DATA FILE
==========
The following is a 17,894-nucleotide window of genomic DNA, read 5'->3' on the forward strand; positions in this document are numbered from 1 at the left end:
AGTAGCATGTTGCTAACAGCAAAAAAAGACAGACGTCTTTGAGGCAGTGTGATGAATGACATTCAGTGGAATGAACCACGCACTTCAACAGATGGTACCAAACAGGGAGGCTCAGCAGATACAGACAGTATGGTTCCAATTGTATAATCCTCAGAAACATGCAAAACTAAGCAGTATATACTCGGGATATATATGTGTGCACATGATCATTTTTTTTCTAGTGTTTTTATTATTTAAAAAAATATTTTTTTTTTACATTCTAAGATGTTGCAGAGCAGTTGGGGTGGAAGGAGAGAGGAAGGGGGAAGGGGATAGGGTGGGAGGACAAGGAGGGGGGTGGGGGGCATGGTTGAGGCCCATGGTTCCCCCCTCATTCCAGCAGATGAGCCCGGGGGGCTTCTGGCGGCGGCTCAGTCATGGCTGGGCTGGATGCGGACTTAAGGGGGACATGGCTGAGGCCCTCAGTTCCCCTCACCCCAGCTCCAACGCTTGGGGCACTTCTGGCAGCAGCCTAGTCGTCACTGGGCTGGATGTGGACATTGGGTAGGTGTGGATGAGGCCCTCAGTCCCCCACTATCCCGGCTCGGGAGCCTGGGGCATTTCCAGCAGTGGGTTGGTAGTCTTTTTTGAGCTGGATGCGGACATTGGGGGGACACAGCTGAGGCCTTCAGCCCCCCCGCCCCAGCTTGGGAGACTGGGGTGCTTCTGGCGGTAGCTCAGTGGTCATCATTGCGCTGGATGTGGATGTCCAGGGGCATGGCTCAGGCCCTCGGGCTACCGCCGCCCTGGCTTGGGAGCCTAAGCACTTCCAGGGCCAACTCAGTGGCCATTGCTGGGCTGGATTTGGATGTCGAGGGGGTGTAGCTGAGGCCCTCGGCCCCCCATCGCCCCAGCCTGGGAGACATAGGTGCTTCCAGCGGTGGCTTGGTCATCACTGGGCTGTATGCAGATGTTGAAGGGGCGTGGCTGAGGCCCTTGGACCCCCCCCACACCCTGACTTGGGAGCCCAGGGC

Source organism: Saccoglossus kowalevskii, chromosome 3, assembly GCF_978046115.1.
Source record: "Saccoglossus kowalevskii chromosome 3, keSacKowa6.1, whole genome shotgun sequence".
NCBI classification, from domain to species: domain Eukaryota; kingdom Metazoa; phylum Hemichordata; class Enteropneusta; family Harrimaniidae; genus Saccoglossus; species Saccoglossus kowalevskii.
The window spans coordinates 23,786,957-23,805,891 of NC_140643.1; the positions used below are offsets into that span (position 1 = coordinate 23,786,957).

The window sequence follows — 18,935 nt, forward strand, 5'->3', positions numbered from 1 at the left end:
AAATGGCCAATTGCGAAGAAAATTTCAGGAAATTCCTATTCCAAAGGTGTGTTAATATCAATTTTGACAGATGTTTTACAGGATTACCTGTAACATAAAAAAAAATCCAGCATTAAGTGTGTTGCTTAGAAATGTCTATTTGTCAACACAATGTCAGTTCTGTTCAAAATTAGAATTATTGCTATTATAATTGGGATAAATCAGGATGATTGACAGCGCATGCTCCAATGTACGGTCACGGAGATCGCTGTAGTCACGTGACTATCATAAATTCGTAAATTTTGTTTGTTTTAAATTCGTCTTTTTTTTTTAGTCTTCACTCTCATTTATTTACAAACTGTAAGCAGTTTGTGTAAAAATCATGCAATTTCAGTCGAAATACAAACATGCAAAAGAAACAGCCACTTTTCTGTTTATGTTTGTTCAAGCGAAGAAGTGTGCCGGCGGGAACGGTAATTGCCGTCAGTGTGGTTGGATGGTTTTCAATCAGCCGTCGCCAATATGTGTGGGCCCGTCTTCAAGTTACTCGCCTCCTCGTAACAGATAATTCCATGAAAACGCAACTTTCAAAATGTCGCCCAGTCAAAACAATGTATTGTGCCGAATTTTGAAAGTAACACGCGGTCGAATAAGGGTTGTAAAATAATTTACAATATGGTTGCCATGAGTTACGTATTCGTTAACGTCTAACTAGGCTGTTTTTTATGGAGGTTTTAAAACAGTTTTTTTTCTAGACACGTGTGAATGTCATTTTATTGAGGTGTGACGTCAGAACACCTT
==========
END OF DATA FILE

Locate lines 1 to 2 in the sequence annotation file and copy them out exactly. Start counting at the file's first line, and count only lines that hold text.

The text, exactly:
The following is a 17,894-nucleotide window of genomic DNA, read 5'->3' on the forward strand; positions in this document are numbered from 1 at the left end:
AGTAGCATGTTGCTAACAGCAAAAAAAGACAGACGTCTTTGAGGCAGTGTGATGAATGACATTCAGTGGAATGAACCACGCACTTCAACAGATGGTACCAAACAGGGAGGCTCAGCAGATACAGACAGTATGGTTCCAATTGTATAATCCTCAGAAACATGCAAAACTAAGCAGTATATACTCGGGATATATATGTGTGCACATGATCATTTTTTTTCTAGTGTTTTTATTATTTAAAAAAATATTTTTTTTTTACATTCTAAGATGTTGCAGAGCAGTTGGGGTGGAAGGAGAGAGGAAGGGGGAAGGGGATAGGGTGGGAGGACAAGGAGGGGGGTGGGGGGCATGGTTGAGGCCCATGGTTCCCCCCTCATTCCAGCAGATGAGCCCGGGGGGCTTCTGGCGGCGGCTCAGTCATGGCTGGGCTGGATGCGGACTTAAGGGGGACATGGCTGAGGCCCTCAGTTCCCCTCACCCCAGCTCCAACGCTTGGGGCACTTCTGGCAGCAGCCTAGTCGTCACTGGGCTGGATGTGGACATTGGGTAGGTGTGGATGAGGCCCTCAGTCCCCCACTATCCCGGCTCGGGAGCCTGGGGCATTTCCAGCAGTGGGTTGGTAGTCTTTTTTGAGCTGGATGCGGACATTGGGGGGACACAGCTGAGGCCTTCAGCCCCCCCGCCCCAGCTTGGGAGACTGGGGTGCTTCTGGCGGTAGCTCAGTGGTCATCATTGCGCTGGATGTGGATGTCCAGGGGCATGGCTCAGGCCCTCGGGCTACCGCCGCCCTGGCTTGGGAGCCTAAGCACTTCCAGGGCCAACTCAGTGGCCATTGCTGGGCTGGATTTGGATGTCGAGGGGGTGTAGCTGAGGCCCTCGGCCCCCCATCGCCCCAGCCTGGGAGACATAGGTGCTTCCAGCGGTGGCTTGGTCATCACTGGGCTGTATGCAGATGTTGAAGGGGCGTGGCTGAGGCCCTTGGACCCCCCCCACACCCTGACTTGGGAGCCCAGGGC